“While we are relieved that the U.S. economy will be spared the worst effects of the cliff - at least for now - the law enacted [last] week does nothing for deficit reduction and fails to put in place a mechanism for dealing with this urgent issue in the future,” said DeBoer in an update post on the Roundtable web site. DeBoer added that deficit spending and unsustainable debt levels “remain a drag on economic growth and job creation and put upward pressure on long-term interest rates.”
NAIOP and the Building Owners and Managers Association (BOMA) International, both applauded Congress for including the so-called "tax extenders" package as part of the bill.
The leasehold provision permits building owners to continue to depreciate leasehold improvements over 15 years rather than revert back to the previous 39 years. The measure is now retroactively effective for 2012 and extended until Jan. 1, 2014.
The shorter depreciation term reflects the realities of a marketplace where leasehold improvements typically don’t last longer than 15 years before they are replaced, BOMA said.
"Continuing the leasehold depreciation 15-year schedule helps a recovering economy by increasing investment in commercial real estate and employment in related industries, such as architectural and design firms, construction companies, building suppliers and other construction-related services," said BOMA International Chair Joseph W. Markling, who serves as managing director of strategic accounts at CBRE Group.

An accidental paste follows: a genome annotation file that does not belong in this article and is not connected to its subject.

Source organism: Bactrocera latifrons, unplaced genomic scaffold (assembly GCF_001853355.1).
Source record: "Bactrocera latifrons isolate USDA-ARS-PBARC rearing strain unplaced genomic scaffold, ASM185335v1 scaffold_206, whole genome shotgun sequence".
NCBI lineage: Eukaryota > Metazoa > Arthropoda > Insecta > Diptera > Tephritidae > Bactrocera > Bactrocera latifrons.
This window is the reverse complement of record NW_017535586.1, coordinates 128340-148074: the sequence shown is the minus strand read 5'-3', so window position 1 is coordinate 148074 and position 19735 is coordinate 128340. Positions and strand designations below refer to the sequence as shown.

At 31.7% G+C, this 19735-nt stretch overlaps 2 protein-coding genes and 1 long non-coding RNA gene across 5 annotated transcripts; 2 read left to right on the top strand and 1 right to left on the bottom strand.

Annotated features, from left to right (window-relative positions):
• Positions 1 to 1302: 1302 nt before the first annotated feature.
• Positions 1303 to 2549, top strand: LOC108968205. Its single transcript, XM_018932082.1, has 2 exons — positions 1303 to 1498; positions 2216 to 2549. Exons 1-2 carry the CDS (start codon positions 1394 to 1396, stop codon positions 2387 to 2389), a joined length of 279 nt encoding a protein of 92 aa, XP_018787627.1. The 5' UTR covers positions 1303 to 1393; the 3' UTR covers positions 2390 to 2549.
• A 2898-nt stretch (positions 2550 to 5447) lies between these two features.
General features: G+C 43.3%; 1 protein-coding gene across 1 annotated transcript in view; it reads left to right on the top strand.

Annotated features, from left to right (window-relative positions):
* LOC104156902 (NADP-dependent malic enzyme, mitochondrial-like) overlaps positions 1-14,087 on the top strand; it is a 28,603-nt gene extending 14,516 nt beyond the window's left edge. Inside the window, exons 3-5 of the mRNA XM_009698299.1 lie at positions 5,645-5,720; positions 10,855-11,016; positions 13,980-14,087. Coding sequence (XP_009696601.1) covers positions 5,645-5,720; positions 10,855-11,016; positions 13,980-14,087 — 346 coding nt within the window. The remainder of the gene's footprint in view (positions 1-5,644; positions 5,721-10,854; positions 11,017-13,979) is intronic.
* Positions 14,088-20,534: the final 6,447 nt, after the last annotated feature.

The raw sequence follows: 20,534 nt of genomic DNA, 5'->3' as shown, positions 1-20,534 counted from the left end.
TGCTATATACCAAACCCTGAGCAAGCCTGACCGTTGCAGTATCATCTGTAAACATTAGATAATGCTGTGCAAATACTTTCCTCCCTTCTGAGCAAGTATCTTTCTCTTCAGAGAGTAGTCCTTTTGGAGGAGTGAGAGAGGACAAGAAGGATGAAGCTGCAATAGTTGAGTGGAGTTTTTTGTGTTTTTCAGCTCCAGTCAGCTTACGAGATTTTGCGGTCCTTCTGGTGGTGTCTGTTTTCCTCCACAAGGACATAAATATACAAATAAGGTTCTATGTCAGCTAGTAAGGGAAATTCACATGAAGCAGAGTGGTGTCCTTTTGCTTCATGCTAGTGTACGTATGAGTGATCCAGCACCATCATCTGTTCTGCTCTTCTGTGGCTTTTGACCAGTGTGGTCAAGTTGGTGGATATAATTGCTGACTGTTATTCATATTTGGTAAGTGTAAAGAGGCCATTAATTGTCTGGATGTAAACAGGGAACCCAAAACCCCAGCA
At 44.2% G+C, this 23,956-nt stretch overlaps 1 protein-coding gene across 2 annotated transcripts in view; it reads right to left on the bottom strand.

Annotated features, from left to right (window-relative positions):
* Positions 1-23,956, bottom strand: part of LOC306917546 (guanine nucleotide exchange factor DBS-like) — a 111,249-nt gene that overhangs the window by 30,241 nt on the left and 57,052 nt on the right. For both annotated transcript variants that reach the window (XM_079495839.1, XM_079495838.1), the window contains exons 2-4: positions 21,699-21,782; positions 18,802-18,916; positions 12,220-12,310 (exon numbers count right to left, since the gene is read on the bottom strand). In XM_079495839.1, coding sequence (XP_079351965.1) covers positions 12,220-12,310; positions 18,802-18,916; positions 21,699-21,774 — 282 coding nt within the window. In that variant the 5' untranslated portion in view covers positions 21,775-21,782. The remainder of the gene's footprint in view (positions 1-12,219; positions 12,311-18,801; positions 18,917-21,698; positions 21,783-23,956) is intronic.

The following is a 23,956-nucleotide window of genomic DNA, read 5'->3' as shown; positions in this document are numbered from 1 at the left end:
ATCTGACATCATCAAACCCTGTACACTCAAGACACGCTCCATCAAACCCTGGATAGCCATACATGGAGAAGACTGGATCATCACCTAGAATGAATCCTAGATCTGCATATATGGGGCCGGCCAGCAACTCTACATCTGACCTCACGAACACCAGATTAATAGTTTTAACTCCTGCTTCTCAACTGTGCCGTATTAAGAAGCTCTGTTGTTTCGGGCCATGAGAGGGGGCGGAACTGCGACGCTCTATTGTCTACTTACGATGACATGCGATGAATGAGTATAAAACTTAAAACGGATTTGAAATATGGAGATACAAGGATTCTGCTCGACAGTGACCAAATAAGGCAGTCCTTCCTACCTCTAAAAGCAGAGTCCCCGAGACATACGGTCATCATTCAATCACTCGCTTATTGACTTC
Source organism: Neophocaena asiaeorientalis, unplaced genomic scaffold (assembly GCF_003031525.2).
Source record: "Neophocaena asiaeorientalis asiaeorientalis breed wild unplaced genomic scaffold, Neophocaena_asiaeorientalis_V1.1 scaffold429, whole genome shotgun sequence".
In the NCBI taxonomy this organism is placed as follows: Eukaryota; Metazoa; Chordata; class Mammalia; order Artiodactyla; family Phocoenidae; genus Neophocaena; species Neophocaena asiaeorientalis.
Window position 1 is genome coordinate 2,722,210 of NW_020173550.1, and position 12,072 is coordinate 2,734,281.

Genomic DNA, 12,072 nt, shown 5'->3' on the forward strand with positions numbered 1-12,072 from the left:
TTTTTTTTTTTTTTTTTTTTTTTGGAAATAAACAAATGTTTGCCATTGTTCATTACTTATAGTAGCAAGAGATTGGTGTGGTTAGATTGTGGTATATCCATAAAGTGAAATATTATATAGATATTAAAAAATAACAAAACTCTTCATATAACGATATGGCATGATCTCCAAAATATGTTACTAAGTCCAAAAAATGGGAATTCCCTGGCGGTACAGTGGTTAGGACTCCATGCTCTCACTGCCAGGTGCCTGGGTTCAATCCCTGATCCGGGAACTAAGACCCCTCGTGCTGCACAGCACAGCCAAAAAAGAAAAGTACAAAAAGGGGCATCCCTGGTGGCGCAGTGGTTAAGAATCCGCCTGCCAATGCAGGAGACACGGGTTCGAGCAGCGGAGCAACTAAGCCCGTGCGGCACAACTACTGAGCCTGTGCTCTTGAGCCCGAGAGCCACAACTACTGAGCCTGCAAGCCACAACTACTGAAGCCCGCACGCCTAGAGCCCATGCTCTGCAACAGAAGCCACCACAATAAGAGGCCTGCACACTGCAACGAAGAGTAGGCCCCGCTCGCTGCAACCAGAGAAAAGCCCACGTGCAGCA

While depreciating over 39 years discourages investment in such improvements, the 15-year schedule spurs job creation and economic growth since almost $250 billion is invested in commercial real estate improvements annually, with $15 billion of that going to leasehold improvements, BOMA said.
The bill also extends the New Markets Tax Credit on investments in certain low-income areas, and extends the accelerated "bonus depreciation" rule that allows businesses to deduct up to 50% of the cost of certain new property and equipment, according to NAIOP.
The National Association of Real Estate Investment Trusts (NAREIT) hasn’t released a formal reaction to the cliff deal but will be tracking the issue closely throughout the year, especially as the sequestration issue is again tackled early in the year, NAREIT Chair Ed Walter said.
Speaking as a senior executive in the REIT industry and not as either NAREIT chair or Host Hotels & Resorts CEO, Walter said higher tax rates for wealthier Americans was generally anticipated by the market, as were most of the extensions of investment-related tax rules such as carried interest. Some investors did move to complete deals before the end of the year to avoid potential higher taxes out of concern the extenders might not get passed, Walter said.
“What would be a shared concern by most executives in our industry would be the lack of clarity on what's going to happen on the spending side and how the federal government is going to address the increase in the debt ceiling. That poses a problem for businesses in the U.S. in general,” Walter said. “Because there's loose discussion about tax reform and spending and the fact that they haven't done the big deal, there's still a high level of uncertainty out there.
"The economy is moving forward, but unfortunately not as quickly as it could because of the lack of clarity around some of the fiscal issues,” he said.